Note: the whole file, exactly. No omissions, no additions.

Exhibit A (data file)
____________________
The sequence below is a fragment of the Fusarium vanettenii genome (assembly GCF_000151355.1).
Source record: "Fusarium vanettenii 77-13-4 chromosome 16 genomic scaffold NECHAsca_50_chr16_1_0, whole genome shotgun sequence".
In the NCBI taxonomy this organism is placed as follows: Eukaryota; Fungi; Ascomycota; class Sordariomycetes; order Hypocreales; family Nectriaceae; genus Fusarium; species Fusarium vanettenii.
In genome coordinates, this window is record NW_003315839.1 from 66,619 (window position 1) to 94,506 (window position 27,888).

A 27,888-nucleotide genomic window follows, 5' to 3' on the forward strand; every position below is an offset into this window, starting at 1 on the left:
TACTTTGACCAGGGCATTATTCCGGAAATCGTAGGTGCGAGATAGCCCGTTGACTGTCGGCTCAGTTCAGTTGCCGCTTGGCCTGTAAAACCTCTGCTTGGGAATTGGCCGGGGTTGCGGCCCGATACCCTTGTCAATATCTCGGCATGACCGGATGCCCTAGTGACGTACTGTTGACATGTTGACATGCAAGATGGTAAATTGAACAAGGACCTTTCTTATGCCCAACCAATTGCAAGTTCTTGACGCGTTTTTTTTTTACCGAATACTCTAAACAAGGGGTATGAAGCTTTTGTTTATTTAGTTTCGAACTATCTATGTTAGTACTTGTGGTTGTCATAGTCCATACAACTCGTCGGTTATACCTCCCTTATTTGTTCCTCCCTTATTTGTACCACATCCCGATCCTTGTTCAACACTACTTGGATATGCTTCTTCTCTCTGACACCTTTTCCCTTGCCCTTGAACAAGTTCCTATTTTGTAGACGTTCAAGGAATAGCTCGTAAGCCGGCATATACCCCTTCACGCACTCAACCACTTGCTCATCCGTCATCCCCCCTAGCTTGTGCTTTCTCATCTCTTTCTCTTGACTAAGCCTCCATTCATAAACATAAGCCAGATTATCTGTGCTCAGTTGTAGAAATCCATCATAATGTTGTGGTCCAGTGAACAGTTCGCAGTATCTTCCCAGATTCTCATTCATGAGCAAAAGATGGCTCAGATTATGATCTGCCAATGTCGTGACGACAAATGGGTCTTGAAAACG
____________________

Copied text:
The sequence below is a fragment of the Fusarium vanettenii genome (assembly GCF_000151355.1).
Source record: "Fusarium vanettenii 77-13-4 chromosome 16 genomic scaffold NECHAsca_50_chr16_1_0, whole genome shotgun sequence".
In the NCBI taxonomy this organism is placed as follows: Eukaryota; Fungi; Ascomycota; class Sordariomycetes; order Hypocreales; family Nectriaceae; genus Fusarium; species Fusarium vanettenii.
In genome coordinates, this window is record NW_003315839.1 from 66,619 (window position 1) to 94,506 (window position 27,888).

A 27,888-nucleotide genomic window follows, 5' to 3' on the forward strand; every position below is an offset into this window, starting at 1 on the left:
TACTTTGACCAGGGCATTATTCCGGAAATCGTAGGTGCGAGATAGCCCGTTGACTGTCGGCTCAGTTCAGTTGCCGCTTGGCCTGTAAAACCTCTGCTTGGGAATTGGCCGGGGTTGCGGCCCGATACCCTTGTCAATATCTCGGCATGACCGGATGCCCTAGTGACGTACTGTTGACATGTTGACATGCAAGATGGTAAATTGAACAAGGACCTTTCTTATGCCCAACCAATTGCAAGTTCTTGACGCGTTTTTTTTTTACCGAATACTCTAAACAAGGGGTATGAAGCTTTTGTTTATTTAGTTTCGAACTATCTATGTTAGTACTTGTGGTTGTCATAGTCCATACAACTCGTCGGTTATACCTCCCTTATTTGTTCCTCCCTTATTTGTACCACATCCCGATCCTTGTTCAACACTACTTGGATATGCTTCTTCTCTCTGACACCTTTTCCCTTGCCCTTGAACAAGTTCCTATTTTGTAGACGTTCAAGGAATAGCTCGTAAGCCGGCATATACCCCTTCACGCACTCAACCACTTGCTCATCCGTCATCCCCCCTAGCTTGTGCTTTCTCATCTCTTTCTCTTGACTAAGCCTCCATTCATAAACATAAGCCAGATTATCTGTGCTCAGTTGTAGAAATCCATCATAATGTTGTGGTCCAGTGAACAGTTCGCAGTATCTTCCCAGATTCTCATTCATGAGCAAAAGATGGCTCAGATTATGATCTGCCAATGTCGTGACGACAAATGGGTCTTGAAAACG